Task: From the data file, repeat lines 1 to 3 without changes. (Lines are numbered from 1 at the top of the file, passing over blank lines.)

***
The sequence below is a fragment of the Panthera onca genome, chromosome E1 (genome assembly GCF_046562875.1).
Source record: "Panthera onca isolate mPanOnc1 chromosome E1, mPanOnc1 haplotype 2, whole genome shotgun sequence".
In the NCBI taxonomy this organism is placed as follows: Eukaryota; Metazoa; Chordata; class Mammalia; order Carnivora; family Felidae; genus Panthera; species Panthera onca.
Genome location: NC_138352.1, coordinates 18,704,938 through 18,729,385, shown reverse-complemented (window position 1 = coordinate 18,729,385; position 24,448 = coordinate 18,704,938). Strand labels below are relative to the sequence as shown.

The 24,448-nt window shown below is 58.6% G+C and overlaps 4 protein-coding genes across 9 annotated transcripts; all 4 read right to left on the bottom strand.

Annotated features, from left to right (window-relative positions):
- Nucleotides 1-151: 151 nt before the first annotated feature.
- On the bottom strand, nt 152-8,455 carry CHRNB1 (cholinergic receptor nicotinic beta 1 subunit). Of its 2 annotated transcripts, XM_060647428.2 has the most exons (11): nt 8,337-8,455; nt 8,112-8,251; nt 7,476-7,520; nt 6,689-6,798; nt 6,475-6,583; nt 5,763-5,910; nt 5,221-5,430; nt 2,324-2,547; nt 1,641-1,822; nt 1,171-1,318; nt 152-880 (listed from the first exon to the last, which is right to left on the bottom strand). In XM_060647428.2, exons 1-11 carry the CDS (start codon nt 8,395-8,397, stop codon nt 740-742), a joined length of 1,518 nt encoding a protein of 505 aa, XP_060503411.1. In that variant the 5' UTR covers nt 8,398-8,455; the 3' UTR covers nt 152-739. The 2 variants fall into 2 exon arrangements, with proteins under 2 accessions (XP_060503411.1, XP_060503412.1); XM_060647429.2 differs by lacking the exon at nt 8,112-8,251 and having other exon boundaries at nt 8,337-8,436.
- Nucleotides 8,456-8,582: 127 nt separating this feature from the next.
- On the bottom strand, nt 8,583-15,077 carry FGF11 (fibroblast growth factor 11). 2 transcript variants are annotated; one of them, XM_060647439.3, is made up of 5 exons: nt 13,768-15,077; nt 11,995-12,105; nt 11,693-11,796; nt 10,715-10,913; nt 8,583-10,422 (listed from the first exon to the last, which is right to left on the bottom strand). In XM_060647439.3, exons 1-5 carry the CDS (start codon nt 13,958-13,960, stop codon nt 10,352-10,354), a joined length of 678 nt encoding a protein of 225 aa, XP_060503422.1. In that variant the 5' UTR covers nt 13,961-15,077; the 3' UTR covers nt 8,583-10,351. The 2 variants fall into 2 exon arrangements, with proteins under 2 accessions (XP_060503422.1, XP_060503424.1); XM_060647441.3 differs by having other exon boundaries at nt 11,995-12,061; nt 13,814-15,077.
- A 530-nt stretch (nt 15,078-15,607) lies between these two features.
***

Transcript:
The sequence below is a fragment of the Panthera onca genome, chromosome E1 (genome assembly GCF_046562875.1).
Source record: "Panthera onca isolate mPanOnc1 chromosome E1, mPanOnc1 haplotype 2, whole genome shotgun sequence".
In the NCBI taxonomy this organism is placed as follows: Eukaryota; Metazoa; Chordata; class Mammalia; order Carnivora; family Felidae; genus Panthera; species Panthera onca.